Monday, March 2, 2009

What is Meditation? - Meditators Perspective

Week 4 - Post Class Notes

As psychological research tells us so little about the actual experiences of the meditator, the sensible thing is to go to meditators themselves and ask them to tell us in their own words the effect that meditation has upon them. Following are two examples from westerners who have studied meditation under Eastern meditation teachers.

From Jane Hamilton-Merritt, an American writer who spent some time in intensive meditation practice in Thai monasteries:
"Meditation... is among many things a learning to still the mind, to control it, to center the mind's potential energy... ther mind expands and is capable of producing more acute realisations... the body and mind seem to come together in a harmony or centring because separateness, or duality, of the body and mind which prevents humans from knowing their true self and is consequently the source of much struggle, of much unhappiness, of much suffering. The process of meditation seems to involve a shedding of desires, of the need for unnecessary possessions, of a demanding ego..when these fall away.. it becomes possible to know something of the true self. In this new state minus all these hindering distracting trappings, the mind can be centred and achieve personal equanimity." - [A Meditator's Diary, p.142]

On the subject of this personal equanimity, Hamilton-Merritt confirms that 'there is a calmness, an understanding, a harmony in my life which has developed as a result of meditation'.

The second example is by Timonthy Ward, another American who studied in a Thai monastery, and gives us a tasted of the experience of 'samadhi', a deep level of meditation.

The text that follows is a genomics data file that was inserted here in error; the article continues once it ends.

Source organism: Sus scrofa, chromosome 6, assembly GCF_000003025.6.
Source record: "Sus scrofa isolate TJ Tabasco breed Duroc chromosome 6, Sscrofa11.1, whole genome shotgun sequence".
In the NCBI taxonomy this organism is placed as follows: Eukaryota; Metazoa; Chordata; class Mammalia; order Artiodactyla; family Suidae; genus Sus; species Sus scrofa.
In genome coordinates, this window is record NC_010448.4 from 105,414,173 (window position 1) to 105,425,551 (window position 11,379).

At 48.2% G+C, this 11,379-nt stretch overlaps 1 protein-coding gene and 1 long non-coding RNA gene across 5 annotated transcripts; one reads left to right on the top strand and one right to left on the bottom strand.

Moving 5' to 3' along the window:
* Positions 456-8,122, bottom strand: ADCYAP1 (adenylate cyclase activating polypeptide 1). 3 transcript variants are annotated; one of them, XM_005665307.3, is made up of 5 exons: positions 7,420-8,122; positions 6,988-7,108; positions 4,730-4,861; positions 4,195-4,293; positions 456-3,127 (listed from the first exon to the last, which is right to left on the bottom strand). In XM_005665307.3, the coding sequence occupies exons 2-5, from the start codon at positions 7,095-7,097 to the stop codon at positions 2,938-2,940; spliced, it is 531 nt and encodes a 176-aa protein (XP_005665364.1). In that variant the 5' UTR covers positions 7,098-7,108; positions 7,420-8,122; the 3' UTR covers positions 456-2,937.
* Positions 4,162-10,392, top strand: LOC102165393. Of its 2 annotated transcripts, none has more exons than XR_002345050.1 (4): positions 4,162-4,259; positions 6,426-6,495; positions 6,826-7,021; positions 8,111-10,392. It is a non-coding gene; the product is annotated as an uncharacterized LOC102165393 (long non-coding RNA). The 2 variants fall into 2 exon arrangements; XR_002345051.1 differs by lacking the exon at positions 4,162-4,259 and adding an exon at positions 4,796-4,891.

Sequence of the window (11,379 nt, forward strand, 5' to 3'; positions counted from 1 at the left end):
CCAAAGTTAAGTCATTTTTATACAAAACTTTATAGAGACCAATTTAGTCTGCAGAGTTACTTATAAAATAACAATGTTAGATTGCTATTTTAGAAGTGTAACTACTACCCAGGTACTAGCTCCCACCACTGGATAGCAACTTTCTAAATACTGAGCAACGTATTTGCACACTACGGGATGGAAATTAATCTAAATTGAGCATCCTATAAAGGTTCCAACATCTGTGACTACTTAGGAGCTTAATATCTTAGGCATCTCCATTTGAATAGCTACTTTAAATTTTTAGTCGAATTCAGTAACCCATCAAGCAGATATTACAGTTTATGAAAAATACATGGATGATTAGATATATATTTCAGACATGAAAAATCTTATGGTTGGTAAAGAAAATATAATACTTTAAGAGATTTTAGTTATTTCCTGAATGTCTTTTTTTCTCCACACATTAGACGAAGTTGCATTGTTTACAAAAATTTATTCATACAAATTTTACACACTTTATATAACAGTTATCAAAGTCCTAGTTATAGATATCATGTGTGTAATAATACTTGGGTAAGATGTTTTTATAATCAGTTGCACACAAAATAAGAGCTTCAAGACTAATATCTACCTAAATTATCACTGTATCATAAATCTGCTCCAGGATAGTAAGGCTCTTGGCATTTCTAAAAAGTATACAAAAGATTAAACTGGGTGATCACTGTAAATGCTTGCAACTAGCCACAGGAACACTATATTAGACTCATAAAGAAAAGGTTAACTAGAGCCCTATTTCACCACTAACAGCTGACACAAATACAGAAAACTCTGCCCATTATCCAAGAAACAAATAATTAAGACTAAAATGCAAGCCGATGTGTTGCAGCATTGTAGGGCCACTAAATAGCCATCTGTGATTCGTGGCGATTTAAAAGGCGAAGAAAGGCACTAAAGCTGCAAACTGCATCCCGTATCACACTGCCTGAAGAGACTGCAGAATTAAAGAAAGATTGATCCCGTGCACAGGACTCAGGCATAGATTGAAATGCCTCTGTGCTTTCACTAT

"My breath came through clearly, easily. It sustained itself with a perfect concentration never before achieved. Thoughts arose from time to time but they could not intrude. I was aware only of balance, of ease... It was a surprisingly active state of mind, nieghter automatic or trancelike. Only moment by moment concentration could sustain it. It required energy but produced no stress... I felt I could sustain the state indefinitely.. What I cherished was the feeling of ease." -[What the Buddha Never Taught', p.150]

Both these examples describe something over and above what emerges from techniques like relaxation training, no matter how similary the physiological effects may be. The literature produced by relaxation training contacins no accounts of the knowledge of the 'true self' gained by Jane Hamilton-Merritt, no accounts of the samadhi experienced by Timothy Ward. Evern the literature produced by those who have undergone the various psychotherapies developed in the West contains nothing directly comparable.

The literature produced by meditators is full of similar examples. The more one delves into this literature and talks to and observes practising meditators, the more one becomes aware that here is a tehcnique like no other technique, a practice like no other practice. A practice that can transform, that brings with it a richness of understanding and imparts a wisdon hard to put into words but which transports thow who sample it into a deeper dimension of experience.

For in the way that my first tentative attempt at meditation subtly transformed the shapes and the colours of the room around me, so meditation alters not only the perspective one has of oneself - the way one thinks and feels about and experiences oneself - but also the perspective one has of the outer world. There is a shift not only in one's mental and emotional condition but also, as it were, in one's sense perception. One becomes more open to the environment, more aware of the beauties and colours of nature, of the joys and sorrows of others. One 'feels' the texture of life, in the way that a parent feels the smooth warm skin of a baby, or the potter the clay on the wheel, or the gardener the petals of an opening flower.

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